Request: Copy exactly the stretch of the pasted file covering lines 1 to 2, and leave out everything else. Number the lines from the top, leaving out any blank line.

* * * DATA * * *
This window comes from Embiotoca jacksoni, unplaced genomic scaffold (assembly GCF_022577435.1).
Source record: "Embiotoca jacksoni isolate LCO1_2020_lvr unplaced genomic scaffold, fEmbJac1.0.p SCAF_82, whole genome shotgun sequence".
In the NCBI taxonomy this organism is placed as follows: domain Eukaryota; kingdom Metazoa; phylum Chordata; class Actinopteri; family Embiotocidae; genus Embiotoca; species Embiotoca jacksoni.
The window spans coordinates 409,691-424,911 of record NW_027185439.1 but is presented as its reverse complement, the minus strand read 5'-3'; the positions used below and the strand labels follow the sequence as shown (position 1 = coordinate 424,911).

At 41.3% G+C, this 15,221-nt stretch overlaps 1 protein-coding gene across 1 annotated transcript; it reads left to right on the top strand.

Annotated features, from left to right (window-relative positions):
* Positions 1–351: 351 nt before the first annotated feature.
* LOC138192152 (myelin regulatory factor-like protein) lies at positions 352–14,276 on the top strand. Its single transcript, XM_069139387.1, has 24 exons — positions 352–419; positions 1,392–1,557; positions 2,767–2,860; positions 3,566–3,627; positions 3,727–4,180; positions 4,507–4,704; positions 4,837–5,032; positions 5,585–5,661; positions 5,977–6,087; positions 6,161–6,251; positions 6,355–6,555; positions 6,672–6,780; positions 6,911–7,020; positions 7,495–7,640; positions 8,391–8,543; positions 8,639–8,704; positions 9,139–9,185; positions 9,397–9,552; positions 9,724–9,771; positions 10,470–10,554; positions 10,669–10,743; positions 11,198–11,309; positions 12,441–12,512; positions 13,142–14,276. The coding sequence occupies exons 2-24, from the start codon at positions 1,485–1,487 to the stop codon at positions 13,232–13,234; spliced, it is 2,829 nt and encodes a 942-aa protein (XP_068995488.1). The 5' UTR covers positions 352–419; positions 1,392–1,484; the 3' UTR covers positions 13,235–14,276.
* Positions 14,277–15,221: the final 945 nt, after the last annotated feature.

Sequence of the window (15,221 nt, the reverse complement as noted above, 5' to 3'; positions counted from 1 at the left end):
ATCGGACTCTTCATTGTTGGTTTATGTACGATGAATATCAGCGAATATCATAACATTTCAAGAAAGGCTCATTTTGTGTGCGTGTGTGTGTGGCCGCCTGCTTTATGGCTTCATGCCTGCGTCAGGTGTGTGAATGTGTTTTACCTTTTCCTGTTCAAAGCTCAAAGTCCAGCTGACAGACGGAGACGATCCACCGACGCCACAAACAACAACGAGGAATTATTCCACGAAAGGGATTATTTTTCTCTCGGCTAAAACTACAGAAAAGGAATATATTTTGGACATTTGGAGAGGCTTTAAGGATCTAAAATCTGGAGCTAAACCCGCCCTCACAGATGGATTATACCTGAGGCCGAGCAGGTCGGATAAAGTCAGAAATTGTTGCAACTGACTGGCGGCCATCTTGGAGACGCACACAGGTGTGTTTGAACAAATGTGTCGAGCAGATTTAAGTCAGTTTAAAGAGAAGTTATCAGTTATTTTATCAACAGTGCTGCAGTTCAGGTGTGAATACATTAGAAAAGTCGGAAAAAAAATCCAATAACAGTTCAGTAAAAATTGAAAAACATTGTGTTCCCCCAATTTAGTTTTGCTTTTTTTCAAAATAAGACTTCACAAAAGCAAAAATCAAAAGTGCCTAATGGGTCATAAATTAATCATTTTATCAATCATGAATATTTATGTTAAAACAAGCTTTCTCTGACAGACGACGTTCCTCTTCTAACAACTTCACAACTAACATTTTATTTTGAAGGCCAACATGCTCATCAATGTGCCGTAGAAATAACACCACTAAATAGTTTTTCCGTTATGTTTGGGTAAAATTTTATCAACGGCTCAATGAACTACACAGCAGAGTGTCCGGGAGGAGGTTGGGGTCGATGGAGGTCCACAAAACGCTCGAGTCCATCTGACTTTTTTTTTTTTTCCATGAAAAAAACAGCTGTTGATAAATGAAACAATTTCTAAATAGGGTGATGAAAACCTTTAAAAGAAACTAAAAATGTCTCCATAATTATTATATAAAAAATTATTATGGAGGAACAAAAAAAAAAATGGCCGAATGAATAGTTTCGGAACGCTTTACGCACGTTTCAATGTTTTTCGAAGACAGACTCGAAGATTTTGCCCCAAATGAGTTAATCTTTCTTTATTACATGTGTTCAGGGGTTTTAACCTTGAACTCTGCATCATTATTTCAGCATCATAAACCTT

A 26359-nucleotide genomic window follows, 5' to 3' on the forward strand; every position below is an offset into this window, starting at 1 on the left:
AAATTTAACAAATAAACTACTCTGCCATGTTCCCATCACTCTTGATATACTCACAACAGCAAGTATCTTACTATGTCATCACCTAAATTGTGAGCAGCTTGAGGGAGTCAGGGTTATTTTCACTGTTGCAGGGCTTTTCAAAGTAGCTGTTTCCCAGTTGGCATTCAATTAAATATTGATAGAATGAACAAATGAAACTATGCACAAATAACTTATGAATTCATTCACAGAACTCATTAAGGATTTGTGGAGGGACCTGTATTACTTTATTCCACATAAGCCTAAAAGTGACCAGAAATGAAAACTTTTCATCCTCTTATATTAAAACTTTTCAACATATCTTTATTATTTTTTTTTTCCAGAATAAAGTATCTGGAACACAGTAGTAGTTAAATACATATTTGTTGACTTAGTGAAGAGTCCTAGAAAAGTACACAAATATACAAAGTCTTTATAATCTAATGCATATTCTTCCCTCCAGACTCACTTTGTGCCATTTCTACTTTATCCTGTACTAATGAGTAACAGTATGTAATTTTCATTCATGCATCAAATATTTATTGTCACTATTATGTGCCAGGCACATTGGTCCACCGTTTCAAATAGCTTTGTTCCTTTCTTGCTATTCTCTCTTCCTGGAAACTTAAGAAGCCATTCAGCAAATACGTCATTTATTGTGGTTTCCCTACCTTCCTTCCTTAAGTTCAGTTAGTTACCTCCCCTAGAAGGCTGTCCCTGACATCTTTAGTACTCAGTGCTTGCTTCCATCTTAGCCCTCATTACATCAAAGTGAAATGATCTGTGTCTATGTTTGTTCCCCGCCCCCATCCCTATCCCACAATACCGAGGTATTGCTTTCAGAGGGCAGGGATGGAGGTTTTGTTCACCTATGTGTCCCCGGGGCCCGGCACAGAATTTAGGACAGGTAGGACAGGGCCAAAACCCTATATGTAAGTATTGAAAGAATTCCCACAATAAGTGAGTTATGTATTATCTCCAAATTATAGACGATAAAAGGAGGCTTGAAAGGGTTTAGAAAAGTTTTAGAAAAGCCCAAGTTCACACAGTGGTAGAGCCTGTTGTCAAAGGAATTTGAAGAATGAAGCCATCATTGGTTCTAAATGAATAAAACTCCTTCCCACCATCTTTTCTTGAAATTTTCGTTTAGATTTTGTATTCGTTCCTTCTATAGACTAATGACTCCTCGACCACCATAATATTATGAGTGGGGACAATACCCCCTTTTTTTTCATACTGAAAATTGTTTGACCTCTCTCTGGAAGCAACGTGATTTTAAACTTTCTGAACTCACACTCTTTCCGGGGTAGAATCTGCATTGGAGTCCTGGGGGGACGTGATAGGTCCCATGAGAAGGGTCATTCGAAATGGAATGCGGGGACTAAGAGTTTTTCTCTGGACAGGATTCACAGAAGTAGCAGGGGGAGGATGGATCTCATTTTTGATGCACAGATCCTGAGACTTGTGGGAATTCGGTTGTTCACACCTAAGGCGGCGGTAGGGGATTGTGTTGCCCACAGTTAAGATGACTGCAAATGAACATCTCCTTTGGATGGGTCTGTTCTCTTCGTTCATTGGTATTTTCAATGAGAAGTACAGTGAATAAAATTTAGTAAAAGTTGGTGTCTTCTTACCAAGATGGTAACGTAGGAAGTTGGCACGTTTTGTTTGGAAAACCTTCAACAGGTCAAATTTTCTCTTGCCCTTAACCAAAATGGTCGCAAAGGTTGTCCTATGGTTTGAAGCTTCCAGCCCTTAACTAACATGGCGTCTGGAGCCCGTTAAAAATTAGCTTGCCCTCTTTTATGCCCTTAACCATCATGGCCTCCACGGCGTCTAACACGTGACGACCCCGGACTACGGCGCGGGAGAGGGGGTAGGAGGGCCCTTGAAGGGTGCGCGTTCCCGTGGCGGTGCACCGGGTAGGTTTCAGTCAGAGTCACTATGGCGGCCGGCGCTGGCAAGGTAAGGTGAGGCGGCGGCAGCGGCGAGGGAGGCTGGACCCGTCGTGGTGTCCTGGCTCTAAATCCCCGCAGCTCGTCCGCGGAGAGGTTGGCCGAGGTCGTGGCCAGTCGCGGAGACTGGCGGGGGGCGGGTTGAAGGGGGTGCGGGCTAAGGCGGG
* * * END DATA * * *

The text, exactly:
This window comes from Embiotoca jacksoni, unplaced genomic scaffold (assembly GCF_022577435.1).
Source record: "Embiotoca jacksoni isolate LCO1_2020_lvr unplaced genomic scaffold, fEmbJac1.0.p SCAF_82, whole genome shotgun sequence".